Last Resort Supplier: Marketing company appointed by the government to assume the obligation of attending applications for natural gas supply from certain consumers, at a maximum price set by the Ministry of Industry, Tourism and Trade and previously agreed in the Government Executive Committee for Economic Affairs, which is termed the Last Resort Tariff.
System adjustment services: Actions that the generators provide to the SO in order to maintain the electrical system in physical equilibrium and within acceptable security levels in the immediate term: from a few minutes before dispatch to a few hours before.These services are managed in markets organized by the System Operator and fall into three categories: technical restrictions management, additional services management and diversion management.
Solar photovoltaic: photovoltaic technology generates electricity in semiconductor devices integrated into the photovoltaic panels, which transform solar radiation energy into electrical energy..
Solar Thermal: Solar thermal energy consists of harnessing the sun´s energy to produce heat.
Switching: This is the process of transferring a customer whose energy supply is contracted on the regulated market, at the prices and tariffs published in the Official State Gazette (BOE), to the liberalised market, where the companies may offer discounts and additional benefits.
Voltage (high, medium, low): Electrical voltage is aphysical magnitude that quantifies the difference in electric potential between two points. It can also be defined as the workload per unitcharge exerted by theelectrical field on ancharged particle to move it between two determined points. This can be measured as a voltmeter.
Thermal Solar, Solar Thermal, Thermoelectric: A solar thermal power plant is an industrial facility where fluidis heated using solar radiation and used in a conventional thermodynamic cycle, producing enough power to move analternator to generate electrical energy as is done in a classic thermal power plant.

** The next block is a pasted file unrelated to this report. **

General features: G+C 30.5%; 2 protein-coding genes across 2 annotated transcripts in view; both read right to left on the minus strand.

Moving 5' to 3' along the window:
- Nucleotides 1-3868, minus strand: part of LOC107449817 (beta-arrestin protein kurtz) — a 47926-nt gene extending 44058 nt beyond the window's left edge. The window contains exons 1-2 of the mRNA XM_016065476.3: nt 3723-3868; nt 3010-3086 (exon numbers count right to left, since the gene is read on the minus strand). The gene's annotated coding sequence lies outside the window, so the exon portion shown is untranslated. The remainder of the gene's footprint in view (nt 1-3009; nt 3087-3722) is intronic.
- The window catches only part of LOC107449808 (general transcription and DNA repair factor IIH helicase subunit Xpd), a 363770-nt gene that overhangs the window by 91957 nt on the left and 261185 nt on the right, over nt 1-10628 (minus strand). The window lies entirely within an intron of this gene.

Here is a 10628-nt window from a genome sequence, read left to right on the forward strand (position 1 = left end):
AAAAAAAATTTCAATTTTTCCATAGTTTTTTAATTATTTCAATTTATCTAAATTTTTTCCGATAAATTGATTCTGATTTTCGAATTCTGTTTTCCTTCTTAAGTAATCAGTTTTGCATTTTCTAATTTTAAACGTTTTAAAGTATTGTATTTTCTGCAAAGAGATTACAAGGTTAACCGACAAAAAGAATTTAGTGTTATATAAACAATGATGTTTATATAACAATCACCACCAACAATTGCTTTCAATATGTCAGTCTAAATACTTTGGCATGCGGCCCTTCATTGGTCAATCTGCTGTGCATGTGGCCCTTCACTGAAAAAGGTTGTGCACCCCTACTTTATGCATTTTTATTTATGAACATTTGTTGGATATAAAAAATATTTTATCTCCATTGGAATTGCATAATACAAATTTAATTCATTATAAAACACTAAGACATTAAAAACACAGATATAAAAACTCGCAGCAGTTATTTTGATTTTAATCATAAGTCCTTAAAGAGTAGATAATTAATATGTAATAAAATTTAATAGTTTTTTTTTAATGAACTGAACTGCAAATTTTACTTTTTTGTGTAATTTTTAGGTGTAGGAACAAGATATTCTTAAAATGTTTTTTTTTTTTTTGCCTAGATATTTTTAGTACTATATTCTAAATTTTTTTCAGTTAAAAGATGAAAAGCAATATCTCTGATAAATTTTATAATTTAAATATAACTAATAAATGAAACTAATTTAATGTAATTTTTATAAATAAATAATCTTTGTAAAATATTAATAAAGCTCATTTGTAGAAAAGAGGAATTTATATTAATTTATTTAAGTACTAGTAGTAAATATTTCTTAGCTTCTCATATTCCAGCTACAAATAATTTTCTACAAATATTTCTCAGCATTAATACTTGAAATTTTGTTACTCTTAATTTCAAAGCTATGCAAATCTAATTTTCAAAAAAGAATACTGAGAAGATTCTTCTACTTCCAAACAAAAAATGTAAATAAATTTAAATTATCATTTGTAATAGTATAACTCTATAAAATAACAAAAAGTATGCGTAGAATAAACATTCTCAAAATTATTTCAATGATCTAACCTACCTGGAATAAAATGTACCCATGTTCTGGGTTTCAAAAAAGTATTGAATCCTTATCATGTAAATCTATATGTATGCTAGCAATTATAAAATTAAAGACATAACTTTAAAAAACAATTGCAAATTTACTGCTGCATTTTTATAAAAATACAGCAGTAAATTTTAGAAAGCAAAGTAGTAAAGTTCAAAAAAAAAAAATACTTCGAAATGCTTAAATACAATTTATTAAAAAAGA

SAIDI: The duration of outage equivalent to the power capacity in medium voltage transformation facilities.
Securitisation: operation by which an entity transforms an asset or a collection right into standardised fixed income values, thus eligible for trading on securities markets.
Unesa: Spanish Association of Electrical Energy is a professional sectorial organisation for the coordination, representation, management, promotion and defence of associated electrical companies´ interests.
Upstream (exploration and production): Activities related to explorations and operation of hydrocarbon fields (gas and oil). Also see downstream (distribution and marketing) and midstream (processing and transport).
Watt: This is the basic unit for electricity, defined as one joule per second. The symbol for this is W. Expressed in units used in electricity, a watt is the power produced by a 1 volt difference in potential and an electrical current of 1 amp (1 VA). The power of electrical appliances is expressed in watts if they are low power; but if they are medium- or high-power appliances it is expressed in kilowatts (kW) which are equal to 1000 watts. One kW is equivalent to 1.35984 CV (horse power).
Volt: Unit of electrical pressure whose symbol is V.